Sunday, September 02, 2007

The Book of the Long Sun

By Gene Wolfe, in four volumes (Nightside the Long Sun, Lake of the Long Sun, Calde of the Long Sun, Exodus from the Long Sun) or two volumes (Litany of the Long Sun and Epiphany of the Long Sun) or maybe even one SFBC volume.

I actually disagree substantially with the Inchoatus review this time. I found this to be one of Gene Wolfe's most straightforward books, but perhaps I'm too simplistic and not sufficiently interested in what the "true" story really is. I do admit that their criticism about unsympathetic characters has some weight to it, though. In the sequel, The Book of the Short Sun, the characters I found most sympathetic were the aliens. (Note: You should read The Book of the Long Sun before The Book of the Short Sun to get the most out of it.) I also found the sequel to be much more byzantine and confusing.

This is a very Christian book in some ways. Patera Silk, the priest in charge of the most impoverished parish in his city, receives an epiphany from a god known as the Outsider. The Outsider is considered to be a minor god because he is not one of Pas's children, but Silk gradually comes to believe that the Outsider is the god of all gods. References to events Silk was shown, such as "a man riding a donkey entering a foreign city while people waved large, fan-like leaves", are extremely suggestive.

Although I found this fairly straightforward, especially compared to The Book of the Short Sun, it still requires a significant amount of concentration to get through. There are times when characters act on knowledge that they don't share, and some things that just aren't explained at all. The end declares that this book is a record put together by Horn, one of Silk's students, based on his own and other witness's testimony as well as conversations with Silk himself, which casts doubt on certain parts of the narrative. This may be why Inchoatus had so much trouble with it; I don't know. There are also various details upon which light is shed only in the following Book of the Short Sun.

In addition, while I enjoyed it as an adventure, as I said, the characters themselves were somewhat lacking in sympathetic qualities.

This is definitely science fiction, and requires a substantial amount of time to read. You will probably want to have all four books on hand, as the narrative proceeds directly from each book to the next without any obvious logical division in the plot (unlike The Book of the New Sun, which was segmented at least somewhat logically, and The Book of the Short Sun, written as a sort of memoir of past events while also recording the ongoing ones in the life of the (fictional) writer, which was logically divided by where he ran out of paper.) You will probably also want to read The Book of the Short Sun (On Blue's Waters, In Green's Jungles, and Return to the Whorl) soon afterward, while your memory of the events in this book is still fresh. For that reason, I can't really make an unconditional recommendation of this; it is an awful lot of pages to commit to, although they are aguably not wasted pages, as Wolfe rarely or never adds irrelevant details. Still, I enjoyed this quite a bit and parts of The Book of the Short Sun even more.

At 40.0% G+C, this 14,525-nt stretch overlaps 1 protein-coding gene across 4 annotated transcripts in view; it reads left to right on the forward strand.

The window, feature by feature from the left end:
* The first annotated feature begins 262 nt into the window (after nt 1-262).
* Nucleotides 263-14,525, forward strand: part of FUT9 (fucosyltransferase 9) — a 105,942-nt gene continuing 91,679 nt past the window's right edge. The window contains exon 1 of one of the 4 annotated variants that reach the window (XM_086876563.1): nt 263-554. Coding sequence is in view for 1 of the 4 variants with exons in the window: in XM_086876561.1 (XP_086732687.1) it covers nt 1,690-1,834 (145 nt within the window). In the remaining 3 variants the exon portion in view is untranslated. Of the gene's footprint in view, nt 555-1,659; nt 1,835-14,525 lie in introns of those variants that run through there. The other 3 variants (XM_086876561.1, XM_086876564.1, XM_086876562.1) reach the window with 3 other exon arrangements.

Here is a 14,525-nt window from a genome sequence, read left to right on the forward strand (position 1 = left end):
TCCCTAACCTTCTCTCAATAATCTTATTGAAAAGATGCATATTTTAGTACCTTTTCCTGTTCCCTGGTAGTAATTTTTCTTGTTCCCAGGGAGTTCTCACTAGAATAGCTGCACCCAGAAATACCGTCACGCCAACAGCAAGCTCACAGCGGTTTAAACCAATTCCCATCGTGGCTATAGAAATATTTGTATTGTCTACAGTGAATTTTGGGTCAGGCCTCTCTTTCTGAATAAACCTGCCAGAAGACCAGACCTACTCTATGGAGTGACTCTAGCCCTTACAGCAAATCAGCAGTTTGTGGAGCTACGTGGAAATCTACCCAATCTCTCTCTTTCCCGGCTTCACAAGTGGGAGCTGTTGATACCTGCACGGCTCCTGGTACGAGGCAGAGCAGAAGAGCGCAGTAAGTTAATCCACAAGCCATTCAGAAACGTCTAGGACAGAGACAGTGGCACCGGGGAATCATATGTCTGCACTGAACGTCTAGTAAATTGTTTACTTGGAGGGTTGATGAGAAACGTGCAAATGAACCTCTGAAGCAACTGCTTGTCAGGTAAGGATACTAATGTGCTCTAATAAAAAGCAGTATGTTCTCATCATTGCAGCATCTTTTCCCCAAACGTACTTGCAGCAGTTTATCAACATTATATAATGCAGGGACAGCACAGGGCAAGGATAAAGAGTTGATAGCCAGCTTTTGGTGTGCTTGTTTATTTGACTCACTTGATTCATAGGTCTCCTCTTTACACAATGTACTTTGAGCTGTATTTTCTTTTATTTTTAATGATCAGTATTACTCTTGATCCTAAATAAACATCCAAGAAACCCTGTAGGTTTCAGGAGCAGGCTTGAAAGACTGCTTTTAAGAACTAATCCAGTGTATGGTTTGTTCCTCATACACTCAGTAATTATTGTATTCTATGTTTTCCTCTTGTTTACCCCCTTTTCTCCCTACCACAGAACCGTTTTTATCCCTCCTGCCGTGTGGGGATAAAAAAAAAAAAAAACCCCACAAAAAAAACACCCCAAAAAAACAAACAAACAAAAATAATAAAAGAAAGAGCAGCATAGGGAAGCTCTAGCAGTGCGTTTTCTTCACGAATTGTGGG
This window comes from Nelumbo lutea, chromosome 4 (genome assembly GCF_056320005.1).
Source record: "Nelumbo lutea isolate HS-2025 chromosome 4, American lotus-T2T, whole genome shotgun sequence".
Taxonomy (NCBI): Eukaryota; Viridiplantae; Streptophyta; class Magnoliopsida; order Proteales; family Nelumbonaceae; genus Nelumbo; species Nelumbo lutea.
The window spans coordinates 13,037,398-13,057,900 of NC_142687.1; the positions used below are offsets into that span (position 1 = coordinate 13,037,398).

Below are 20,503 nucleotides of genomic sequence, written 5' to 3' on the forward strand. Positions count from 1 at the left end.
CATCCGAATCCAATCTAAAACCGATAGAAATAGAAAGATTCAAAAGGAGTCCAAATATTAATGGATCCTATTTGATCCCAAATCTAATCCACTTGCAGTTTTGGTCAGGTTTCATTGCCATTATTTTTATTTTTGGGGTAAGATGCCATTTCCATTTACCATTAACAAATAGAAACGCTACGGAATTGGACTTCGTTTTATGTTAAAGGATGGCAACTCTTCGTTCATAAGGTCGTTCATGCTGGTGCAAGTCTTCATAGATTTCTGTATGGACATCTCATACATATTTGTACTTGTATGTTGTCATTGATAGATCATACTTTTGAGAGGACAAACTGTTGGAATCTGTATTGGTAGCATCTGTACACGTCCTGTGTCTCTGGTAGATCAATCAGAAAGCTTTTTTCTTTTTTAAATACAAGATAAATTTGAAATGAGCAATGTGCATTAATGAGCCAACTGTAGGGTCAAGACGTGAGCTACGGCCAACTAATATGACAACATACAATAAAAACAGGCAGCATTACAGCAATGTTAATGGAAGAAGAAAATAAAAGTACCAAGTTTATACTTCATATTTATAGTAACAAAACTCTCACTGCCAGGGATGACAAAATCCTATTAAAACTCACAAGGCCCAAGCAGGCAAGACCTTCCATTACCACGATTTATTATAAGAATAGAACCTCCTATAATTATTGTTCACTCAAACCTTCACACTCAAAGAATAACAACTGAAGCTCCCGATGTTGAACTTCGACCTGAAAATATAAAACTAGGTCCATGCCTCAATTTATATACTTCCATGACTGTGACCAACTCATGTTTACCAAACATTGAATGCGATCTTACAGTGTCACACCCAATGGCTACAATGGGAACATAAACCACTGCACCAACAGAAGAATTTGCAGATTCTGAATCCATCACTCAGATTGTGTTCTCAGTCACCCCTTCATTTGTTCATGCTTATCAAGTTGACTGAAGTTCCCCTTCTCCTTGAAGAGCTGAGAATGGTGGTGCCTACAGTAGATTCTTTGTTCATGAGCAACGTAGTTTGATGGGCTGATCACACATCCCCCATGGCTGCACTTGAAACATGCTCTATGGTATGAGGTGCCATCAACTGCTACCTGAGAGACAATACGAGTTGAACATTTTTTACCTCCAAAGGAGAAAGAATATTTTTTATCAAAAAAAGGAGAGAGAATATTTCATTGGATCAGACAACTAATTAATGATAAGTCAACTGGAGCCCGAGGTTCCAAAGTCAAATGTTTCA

Martin LaBar said...

You covered the ground pretty well, although I found myself sympathetic to Silk, at least, and a little bit to the night chough bird.

Joshua said...

Well, I well know that I am easily influenced when I read other opinions (like the Inchoatus review), so I may have been somewhat unfair to the characters on that account. I'm not sure how I feel about Silk now, after reading Short Sun—I don't remember whether I mentioned in the post, but I remember thinking that if the Outsider is supposed to be our Christian God, as seems extremely evident from some of the details included, Silk really doesn't seem to understand that his kingdom is a spiritual one. Silk calls his congregants his "wealth", so in a way he gets it, but the way he goes about trying to steal back his manteion seems misguided at best. Short Sun also raises some doubts about how pure his motives were (for example, the suggestion that Silk could have been given the azoth only because he agreed to marry Hyacinth.)

It isn't even clear that he's all that honorable; you could say that he could easily have run away at the end instead of going back for Hyacinth, but everyone would still have known that he had done it. Not that I actually think so ill of him, but judging from just his actions it seems like a possibility.

Thanks for your comment!